7. Oscar Michelen

    Crystal – Thanks for the follow up. I think it does sound like at the very least there were two sides to this story, but the main issue of concern is what are the legal rights over a baby who has no genetic connection to any one. Should the person who just (and I know its a big just) carried the baby automatically get all the rights? And why does the surrogate have a right to know about the past mental health and criminal record of the person whose baby she’s carrying? If we are going to treat this as a commodity, then the surrogate is merely the vessel for carrying the child through to delivery and should not have a say in who gets to have a child. Would you deny parenthood to people with prior mental illness thats under treatment or how about those with criminal records, especially DWI?

  8. crystal

    I havent heard much about the Kehoes or Bakers lately I just know that mrs.baker has a written story and she is now speaking on this. From waht I heard the babies are with the Bakers now and Ive seen the articles and the babies look great. I’m looking forward to seeing the book personally I think I want to see her speak, and see what she has to say as well…
    As far as denying parents because of prior mental illness and parenthood, well her condition is schizophrenia and psychosis and she is currently being treated for this and seeing a psych doc. Not sure , but i wouldnt want to leave my children to have them baby sate by this women let alone give her newborns…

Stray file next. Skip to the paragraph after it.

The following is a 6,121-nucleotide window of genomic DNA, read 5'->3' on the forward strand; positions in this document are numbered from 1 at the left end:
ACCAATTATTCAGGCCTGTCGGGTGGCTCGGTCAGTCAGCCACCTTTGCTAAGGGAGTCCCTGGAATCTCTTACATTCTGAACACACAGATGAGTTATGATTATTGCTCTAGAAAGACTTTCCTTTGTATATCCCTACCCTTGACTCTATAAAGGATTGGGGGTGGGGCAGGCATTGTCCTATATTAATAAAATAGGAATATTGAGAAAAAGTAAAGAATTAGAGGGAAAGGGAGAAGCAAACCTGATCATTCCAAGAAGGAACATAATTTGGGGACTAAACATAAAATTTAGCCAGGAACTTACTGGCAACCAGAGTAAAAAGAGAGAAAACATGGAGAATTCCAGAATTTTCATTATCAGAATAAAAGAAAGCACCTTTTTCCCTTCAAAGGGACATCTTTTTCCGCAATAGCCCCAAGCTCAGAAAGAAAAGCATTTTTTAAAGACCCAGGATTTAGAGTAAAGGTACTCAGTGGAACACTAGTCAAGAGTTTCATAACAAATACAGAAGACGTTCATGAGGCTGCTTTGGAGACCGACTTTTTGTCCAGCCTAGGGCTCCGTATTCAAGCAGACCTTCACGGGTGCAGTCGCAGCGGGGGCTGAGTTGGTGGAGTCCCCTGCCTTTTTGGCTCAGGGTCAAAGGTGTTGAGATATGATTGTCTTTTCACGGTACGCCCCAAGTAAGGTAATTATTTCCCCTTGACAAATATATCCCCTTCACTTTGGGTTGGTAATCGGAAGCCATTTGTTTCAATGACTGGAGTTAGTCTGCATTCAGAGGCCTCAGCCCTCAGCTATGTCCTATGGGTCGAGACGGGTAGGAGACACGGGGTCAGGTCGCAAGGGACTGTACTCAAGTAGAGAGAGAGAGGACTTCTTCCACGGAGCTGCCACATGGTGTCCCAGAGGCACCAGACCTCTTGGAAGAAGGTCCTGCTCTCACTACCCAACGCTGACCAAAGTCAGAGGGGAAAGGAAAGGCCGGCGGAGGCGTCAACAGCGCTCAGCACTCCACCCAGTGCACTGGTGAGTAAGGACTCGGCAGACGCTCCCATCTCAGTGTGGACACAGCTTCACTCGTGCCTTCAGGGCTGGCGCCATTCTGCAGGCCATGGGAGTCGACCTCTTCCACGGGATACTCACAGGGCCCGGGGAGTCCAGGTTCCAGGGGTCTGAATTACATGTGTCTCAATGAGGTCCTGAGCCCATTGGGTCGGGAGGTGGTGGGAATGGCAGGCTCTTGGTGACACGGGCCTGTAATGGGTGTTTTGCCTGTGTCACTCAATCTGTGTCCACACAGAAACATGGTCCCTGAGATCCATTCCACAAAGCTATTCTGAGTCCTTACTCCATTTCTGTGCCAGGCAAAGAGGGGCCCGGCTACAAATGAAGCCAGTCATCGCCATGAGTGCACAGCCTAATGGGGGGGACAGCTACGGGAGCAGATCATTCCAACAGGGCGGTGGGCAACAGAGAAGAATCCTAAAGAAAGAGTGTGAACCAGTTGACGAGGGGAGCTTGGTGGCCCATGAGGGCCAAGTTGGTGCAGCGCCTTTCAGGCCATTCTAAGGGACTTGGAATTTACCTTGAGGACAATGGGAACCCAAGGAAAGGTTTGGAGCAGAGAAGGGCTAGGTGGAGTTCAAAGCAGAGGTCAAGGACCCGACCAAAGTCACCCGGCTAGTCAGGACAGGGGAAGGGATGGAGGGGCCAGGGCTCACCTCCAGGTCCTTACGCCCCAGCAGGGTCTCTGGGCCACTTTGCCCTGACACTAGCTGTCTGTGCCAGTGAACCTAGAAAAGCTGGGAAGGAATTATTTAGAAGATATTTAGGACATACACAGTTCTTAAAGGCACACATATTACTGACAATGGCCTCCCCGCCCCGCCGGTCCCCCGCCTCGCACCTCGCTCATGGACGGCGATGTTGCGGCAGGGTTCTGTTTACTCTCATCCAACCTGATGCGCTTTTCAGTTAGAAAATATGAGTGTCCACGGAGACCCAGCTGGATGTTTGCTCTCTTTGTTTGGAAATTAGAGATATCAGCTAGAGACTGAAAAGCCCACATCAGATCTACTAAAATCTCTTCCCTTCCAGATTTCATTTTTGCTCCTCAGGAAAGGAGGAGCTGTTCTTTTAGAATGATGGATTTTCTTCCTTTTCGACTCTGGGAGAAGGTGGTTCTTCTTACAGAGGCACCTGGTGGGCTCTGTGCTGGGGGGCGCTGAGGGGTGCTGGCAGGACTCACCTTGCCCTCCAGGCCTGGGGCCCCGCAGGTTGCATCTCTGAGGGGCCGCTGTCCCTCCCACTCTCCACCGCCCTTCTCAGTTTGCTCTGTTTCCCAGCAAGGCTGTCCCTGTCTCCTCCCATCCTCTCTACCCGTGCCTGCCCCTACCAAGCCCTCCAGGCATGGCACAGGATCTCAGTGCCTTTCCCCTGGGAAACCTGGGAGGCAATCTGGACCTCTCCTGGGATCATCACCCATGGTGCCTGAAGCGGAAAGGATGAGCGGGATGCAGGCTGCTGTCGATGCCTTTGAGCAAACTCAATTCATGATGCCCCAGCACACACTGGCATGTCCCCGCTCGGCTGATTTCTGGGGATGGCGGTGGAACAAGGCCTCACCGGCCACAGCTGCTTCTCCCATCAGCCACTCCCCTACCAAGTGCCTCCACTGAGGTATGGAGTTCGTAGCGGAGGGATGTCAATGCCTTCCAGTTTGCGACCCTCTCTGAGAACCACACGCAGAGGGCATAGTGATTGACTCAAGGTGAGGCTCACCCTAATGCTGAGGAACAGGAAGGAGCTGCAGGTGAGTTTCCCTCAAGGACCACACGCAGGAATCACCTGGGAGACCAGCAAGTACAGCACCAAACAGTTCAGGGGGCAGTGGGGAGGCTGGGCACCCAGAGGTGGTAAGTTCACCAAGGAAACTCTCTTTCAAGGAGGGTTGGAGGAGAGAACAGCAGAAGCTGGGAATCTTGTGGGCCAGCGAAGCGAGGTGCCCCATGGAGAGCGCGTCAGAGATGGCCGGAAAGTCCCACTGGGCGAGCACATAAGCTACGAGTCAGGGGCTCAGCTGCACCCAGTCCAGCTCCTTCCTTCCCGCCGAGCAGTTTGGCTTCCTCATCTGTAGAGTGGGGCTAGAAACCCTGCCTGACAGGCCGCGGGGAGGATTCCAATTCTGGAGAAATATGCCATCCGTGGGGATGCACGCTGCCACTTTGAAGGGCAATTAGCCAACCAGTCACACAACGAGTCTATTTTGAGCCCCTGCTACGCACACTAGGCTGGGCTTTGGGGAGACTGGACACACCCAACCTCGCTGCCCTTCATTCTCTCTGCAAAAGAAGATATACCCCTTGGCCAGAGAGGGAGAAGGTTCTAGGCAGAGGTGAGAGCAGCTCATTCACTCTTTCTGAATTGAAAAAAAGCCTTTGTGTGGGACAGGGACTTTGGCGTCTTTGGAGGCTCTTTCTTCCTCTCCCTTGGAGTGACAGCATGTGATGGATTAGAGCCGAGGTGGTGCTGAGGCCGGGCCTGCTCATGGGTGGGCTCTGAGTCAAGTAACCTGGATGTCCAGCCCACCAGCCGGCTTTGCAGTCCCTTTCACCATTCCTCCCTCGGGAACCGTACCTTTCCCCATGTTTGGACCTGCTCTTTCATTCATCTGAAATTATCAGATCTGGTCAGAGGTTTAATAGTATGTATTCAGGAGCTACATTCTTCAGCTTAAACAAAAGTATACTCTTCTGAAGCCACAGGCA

9. Oscar Michelen

    Thanks for the update Crystal.

  10. susan

    I know the Kehoes and Cystal has got this all wrong. Amy does not have schizoprenia.Her Dr said she had been 100% compliant with treatment and meds for 8 years and that she would be a good parent. They were approved by a Michigan home study and Dr Phil also offerd to pay for 6 experts but Laschelle refused. If you watched the 2 Dr Phil episodes you will see how this woman scammed the Kehoes. Most of the comments suggest Lashelle is the one with untreated mental illness.The Kehoes were naive and trusting of Shelly who had done 2 surrogacies for another couple. They also had an attorney who knew little about surrogacy and more about adoption. The previous couple used their own eggs and sperm .Shelly also states on camera in a local t.v news interview they did not have the money to change the babie’s names.This was out of her mouth. So cystal get your facts straight. Sadly Cystal states Laschelle is still trying to exploit and make money off these babies by writing a book. I really worry about them after the novelty of their twinness wears off for Laschelle and she can’t get any more attention or money through them.

  11. Oscar Michelen

    Thank you Susan for the information. I know the Kehoes must be devastated by all of this. Maybe they should seek new counsel with experience in this area to see if anything further can be done.